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This is an unusual plant among the clematis family being placed in the tangutica section but being a cross between C.ligusticifolia and C.serratifolia. It seems to have a somewhat checkered history as it was raised in the mid 1920s but seemed to have been lost to cultivation by the mid 1940s. It later turned up in the very late 1990s for which the plant world should be most grateful as there is very little in the clematis line that is anything like it.
This lovely plant bears masses of these white (3-4 cm wide) open star shaped flowers, made up of four sepals which open out and recurve slightly at the tips.
The sepal shape is somewhat narrowly elliptic to lanceolate. The filaments are initially green (especially on the inside) but quickly change to a distinctive reddish-purple and are finished off with creamy-white anthers with the same reddish-purple connective.This plant bears masses and I mean masses of these small outwardly facing flowers from July to September from that years growth and is a group 3 (hard prune) type.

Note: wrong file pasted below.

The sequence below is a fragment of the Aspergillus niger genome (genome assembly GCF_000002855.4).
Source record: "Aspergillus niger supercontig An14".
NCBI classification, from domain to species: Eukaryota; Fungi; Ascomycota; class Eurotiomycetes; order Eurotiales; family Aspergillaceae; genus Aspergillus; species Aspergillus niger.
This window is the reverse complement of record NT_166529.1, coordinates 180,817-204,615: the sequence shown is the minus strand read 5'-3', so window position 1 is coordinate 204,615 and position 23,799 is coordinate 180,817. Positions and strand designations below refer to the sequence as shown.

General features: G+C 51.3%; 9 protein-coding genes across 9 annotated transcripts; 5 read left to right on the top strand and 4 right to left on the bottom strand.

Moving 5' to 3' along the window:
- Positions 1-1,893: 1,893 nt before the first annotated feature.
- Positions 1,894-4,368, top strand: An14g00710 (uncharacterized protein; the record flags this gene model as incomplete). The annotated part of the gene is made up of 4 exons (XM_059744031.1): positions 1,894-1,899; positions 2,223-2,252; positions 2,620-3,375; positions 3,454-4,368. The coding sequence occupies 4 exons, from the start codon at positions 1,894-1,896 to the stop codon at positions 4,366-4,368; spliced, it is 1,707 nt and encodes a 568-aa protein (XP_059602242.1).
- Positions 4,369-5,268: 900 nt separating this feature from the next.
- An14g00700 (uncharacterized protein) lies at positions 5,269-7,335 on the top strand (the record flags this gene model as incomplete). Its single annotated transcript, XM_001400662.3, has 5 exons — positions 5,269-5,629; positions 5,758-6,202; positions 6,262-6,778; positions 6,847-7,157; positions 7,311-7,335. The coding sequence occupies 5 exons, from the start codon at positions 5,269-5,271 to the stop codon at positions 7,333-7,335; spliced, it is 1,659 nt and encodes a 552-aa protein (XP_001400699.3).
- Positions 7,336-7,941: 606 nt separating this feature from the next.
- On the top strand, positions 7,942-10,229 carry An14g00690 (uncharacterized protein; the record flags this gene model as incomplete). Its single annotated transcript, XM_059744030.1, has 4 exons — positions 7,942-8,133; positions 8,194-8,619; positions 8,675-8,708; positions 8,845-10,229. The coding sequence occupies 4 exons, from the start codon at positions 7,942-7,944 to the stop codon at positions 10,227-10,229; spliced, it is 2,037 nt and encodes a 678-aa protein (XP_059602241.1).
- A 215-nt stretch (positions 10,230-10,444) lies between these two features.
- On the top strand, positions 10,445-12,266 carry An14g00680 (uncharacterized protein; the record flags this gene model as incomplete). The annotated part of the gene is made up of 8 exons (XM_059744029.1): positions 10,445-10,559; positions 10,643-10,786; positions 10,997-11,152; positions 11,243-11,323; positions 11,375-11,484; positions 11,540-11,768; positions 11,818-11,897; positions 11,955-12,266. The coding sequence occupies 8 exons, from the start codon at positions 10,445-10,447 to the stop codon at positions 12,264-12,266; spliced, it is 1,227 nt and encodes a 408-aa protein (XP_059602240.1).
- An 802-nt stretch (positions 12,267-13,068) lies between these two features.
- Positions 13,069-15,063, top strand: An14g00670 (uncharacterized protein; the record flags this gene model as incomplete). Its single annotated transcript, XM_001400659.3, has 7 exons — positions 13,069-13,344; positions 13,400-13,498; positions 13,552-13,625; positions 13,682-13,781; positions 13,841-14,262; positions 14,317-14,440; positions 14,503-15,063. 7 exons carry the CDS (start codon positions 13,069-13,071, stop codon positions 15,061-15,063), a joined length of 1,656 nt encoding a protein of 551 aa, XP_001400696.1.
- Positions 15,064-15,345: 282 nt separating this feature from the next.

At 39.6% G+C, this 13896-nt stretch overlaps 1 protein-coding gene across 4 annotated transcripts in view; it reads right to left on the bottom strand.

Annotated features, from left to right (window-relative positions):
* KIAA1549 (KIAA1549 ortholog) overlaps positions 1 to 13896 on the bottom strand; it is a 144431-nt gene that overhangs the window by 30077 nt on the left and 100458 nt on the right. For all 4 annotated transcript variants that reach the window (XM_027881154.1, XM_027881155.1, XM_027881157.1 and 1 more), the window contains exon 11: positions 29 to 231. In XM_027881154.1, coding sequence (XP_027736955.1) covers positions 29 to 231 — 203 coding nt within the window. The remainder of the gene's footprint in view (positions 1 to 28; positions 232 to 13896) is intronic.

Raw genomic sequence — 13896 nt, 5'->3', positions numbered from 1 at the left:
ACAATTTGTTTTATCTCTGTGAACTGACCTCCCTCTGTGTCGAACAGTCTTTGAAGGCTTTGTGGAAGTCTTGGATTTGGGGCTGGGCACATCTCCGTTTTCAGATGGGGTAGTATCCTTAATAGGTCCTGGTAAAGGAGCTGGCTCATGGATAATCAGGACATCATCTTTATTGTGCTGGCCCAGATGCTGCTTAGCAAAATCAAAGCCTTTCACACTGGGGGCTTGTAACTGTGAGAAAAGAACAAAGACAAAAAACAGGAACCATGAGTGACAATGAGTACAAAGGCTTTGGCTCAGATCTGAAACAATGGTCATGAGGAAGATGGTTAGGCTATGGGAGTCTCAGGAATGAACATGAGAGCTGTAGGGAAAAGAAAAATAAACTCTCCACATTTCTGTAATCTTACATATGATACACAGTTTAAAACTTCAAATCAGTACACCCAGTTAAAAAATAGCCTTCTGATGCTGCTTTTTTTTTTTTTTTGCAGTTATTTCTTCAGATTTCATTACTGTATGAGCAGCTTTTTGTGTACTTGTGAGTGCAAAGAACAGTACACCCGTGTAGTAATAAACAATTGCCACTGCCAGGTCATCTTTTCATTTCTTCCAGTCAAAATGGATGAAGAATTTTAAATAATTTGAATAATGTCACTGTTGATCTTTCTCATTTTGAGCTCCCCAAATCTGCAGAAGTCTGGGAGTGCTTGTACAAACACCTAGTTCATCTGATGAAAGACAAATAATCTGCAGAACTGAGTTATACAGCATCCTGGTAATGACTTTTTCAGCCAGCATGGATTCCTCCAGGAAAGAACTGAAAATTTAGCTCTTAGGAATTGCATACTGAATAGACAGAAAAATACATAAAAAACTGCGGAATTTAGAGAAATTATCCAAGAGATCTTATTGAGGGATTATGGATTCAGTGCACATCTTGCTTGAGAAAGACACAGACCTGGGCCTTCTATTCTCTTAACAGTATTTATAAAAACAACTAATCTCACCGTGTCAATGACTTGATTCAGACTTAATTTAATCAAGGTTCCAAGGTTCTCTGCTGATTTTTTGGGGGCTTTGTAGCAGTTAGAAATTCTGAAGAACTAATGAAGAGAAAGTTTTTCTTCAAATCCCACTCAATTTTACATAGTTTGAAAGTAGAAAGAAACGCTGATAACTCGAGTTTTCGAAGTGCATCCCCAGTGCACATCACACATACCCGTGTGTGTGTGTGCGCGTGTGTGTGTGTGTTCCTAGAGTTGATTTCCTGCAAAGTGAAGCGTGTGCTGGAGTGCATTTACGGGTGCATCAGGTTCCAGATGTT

The plant reaches a height of between 10-12' (300-360 cm) and is best positioned in a sunny or semi-shaded position.
This plant has lovely glaucous light green leaves. This deciduous plant has the most wonderful silvery seed heads that continue its interest long after the flowering has finished.
The wonderfully contrasting filaments make this flower a stunning sight when viewed from close range (it seems to attract the insects too).
Not a garden centre favourite so probably a visit to a clematis specialist will be required if you wish to get your hands on this one.
I initially grew mine in a pot where it did well and flowered profusely but it gradually lost some of its get up and grow and seemed to suffer in the high summer sun so I have now planted it in a root shady position where it seems a lot happier.

Flower Colour
outward facing star shaped creamy-white flowers.
Pruning Group
Group 3
Zone 4
10-12' or 300-360 cm
Flowering Season
July to September
Best in semi-shade or sun
Other info
A cross between C.ligusticifolia and C.serratifolia.
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